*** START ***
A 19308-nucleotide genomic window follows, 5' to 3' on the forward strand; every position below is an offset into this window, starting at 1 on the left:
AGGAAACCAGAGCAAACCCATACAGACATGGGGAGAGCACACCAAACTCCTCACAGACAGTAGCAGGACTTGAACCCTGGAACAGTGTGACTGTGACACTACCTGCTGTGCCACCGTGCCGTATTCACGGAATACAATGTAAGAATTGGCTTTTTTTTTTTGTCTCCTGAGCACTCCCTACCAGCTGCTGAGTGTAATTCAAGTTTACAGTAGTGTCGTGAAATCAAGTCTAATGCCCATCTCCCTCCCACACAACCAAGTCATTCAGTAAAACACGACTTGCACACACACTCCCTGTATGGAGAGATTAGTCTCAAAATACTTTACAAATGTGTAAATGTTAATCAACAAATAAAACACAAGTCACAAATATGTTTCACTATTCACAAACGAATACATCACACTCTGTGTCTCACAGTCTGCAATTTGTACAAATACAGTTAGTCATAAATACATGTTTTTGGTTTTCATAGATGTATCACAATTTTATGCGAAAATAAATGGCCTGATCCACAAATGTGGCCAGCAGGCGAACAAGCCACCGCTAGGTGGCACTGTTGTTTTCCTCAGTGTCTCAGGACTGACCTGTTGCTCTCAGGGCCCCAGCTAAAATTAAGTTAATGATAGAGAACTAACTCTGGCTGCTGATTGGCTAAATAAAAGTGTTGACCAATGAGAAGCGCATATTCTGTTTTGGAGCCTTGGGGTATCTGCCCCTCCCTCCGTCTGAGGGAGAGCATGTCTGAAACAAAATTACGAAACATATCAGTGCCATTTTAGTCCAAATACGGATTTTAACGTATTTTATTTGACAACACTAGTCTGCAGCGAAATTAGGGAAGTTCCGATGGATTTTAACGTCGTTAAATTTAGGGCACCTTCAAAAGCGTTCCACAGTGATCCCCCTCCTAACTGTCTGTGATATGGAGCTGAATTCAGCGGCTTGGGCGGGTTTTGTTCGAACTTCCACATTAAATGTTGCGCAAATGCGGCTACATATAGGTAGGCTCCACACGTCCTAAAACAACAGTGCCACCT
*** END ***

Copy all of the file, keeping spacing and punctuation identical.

A 19308-nucleotide genomic window follows, 5' to 3' on the forward strand; every position below is an offset into this window, starting at 1 on the left:
AGGAAACCAGAGCAAACCCATACAGACATGGGGAGAGCACACCAAACTCCTCACAGACAGTAGCAGGACTTGAACCCTGGAACAGTGTGACTGTGACACTACCTGCTGTGCCACCGTGCCGTATTCACGGAATACAATGTAAGAATTGGCTTTTTTTTTTTGTCTCCTGAGCACTCCCTACCAGCTGCTGAGTGTAATTCAAGTTTACAGTAGTGTCGTGAAATCAAGTCTAATGCCCATCTCCCTCCCACACAACCAAGTCATTCAGTAAAACACGACTTGCACACACACTCCCTGTATGGAGAGATTAGTCTCAAAATACTTTACAAATGTGTAAATGTTAATCAACAAATAAAACACAAGTCACAAATATGTTTCACTATTCACAAACGAATACATCACACTCTGTGTCTCACAGTCTGCAATTTGTACAAATACAGTTAGTCATAAATACATGTTTTTGGTTTTCATAGATGTATCACAATTTTATGCGAAAATAAATGGCCTGATCCACAAATGTGGCCAGCAGGCGAACAAGCCACCGCTAGGTGGCACTGTTGTTTTCCTCAGTGTCTCAGGACTGACCTGTTGCTCTCAGGGCCCCAGCTAAAATTAAGTTAATGATAGAGAACTAACTCTGGCTGCTGATTGGCTAAATAAAAGTGTTGACCAATGAGAAGCGCATATTCTGTTTTGGAGCCTTGGGGTATCTGCCCCTCCCTCCGTCTGAGGGAGAGCATGTCTGAAACAAAATTACGAAACATATCAGTGCCATTTTAGTCCAAATACGGATTTTAACGTATTTTATTTGACAACACTAGTCTGCAGCGAAATTAGGGAAGTTCCGATGGATTTTAACGTCGTTAAATTTAGGGCACCTTCAAAAGCGTTCCACAGTGATCCCCCTCCTAACTGTCTGTGATATGGAGCTGAATTCAGCGGCTTGGGCGGGTTTTGTTCGAACTTCCACATTAAATGTTGCGCAAATGCGGCTACATATAGGTAGGCTCCACACGTCCTAAAACAACAGTGCCACCT